When we left, I told Marco that I wanted him to find me five companies that recruit grads from this tech school and I'd call their Human Resources departments and find out if they geneinely do recruit, and if they do how they rank this school's graduates and what sort of jobs they get.
I reminded him again three days later that I wouldn't consider signing for a loan that will cost more than my mortgage and will be backed by my house unless we knew more about the school.
Short form: he didn't. But funny enough, the school put in an application for the loan anyway-in Marco's name--and just yesterday morning I got a rejection on it because Marco has no credit history. I thought that odd, since I was holding off on applying for it, and Marco hadn't signed for it himself.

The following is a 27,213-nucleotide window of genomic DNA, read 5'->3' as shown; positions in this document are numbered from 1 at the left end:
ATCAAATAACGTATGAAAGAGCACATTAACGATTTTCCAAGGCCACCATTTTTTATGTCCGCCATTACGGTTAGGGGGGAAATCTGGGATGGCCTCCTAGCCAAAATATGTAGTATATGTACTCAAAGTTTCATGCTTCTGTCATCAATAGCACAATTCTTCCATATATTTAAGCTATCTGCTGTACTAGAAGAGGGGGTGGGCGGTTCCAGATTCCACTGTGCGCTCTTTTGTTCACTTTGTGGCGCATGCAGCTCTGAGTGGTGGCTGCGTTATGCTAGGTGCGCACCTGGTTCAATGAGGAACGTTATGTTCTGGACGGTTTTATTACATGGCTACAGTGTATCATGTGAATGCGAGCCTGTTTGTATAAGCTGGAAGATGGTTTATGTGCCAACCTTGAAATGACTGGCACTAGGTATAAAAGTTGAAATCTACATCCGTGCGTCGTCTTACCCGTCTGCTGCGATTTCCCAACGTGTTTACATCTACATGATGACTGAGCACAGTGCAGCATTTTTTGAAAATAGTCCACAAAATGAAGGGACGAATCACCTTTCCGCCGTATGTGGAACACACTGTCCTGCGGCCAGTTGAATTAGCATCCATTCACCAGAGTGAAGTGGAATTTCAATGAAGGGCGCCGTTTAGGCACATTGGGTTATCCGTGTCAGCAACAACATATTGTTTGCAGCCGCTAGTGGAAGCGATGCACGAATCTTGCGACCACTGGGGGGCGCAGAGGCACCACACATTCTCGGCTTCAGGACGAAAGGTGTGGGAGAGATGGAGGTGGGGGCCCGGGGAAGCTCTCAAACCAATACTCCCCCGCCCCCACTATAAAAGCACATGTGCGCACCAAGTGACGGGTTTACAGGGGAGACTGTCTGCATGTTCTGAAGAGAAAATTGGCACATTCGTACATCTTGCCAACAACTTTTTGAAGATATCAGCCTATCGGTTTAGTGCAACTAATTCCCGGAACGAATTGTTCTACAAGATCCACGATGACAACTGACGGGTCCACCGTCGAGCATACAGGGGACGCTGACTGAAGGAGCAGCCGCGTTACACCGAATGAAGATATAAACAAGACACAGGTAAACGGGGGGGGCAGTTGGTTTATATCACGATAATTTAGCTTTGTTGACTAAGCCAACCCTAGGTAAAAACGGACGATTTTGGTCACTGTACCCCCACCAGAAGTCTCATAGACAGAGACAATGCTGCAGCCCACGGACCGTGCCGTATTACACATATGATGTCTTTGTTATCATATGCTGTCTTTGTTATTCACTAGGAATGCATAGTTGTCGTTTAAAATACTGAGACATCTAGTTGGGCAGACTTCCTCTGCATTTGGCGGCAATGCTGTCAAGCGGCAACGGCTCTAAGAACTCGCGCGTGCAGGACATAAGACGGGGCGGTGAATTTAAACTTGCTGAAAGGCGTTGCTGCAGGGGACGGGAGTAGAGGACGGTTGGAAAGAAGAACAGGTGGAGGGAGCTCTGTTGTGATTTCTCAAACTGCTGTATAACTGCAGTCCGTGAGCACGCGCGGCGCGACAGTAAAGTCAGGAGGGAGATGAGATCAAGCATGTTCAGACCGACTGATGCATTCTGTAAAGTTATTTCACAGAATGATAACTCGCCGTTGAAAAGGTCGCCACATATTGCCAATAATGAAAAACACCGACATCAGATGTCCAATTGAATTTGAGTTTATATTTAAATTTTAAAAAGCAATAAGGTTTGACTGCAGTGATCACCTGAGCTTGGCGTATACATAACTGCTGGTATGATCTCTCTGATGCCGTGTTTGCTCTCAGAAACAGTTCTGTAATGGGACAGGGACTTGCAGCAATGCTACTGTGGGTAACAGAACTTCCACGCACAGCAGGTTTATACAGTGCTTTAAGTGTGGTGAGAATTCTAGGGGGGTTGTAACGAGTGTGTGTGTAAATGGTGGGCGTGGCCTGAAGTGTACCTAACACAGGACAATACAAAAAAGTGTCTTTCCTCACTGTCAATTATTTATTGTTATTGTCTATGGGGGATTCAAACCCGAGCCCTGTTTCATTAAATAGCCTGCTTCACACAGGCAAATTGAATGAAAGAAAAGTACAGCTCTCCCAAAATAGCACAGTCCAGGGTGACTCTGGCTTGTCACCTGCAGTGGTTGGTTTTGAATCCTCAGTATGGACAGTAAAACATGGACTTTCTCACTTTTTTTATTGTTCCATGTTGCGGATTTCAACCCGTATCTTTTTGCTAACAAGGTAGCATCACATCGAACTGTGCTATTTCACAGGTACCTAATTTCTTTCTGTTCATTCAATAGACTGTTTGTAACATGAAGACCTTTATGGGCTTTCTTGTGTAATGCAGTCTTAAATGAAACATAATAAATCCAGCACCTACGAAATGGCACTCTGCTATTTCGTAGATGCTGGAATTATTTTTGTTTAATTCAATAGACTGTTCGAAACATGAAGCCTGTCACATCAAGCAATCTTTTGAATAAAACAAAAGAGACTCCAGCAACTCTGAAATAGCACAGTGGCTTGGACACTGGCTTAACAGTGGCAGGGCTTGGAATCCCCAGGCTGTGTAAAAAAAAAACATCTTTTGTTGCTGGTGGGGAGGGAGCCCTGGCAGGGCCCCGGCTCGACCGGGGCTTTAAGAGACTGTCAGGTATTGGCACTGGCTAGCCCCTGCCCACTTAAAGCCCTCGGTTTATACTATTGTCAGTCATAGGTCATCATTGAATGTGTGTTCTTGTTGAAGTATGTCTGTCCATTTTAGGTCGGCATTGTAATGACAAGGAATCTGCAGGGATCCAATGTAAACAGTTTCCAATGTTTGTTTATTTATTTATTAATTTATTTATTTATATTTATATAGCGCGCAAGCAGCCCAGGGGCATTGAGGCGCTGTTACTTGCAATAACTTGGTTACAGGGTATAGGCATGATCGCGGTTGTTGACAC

Then last night, just after Chepa told me she was leaving town for a couple of weeks, in walks Marco and says he needs my car to go to the orientation at school this morning. And I had to tell him that since he hadn't even bothered to stop by the school once in the week to get me the names of the companies they brag recruit from there, well, there wouldn't be a loan right now. He said they were insistent that he go to the orientation anyway and I had to tell him that I think that if he did the $3,500 loan would kick in and that they'd probably collect the Pell Grant, at the least, and perhaps even charge me the other $9,800. So he couldn't borrow the car to go to the orientation.
He was devastated. He looked at me with such anger, such hatred. He felt and feels I'm trying to ruin his life by keeping him from this school that he imagines will be his open door in life.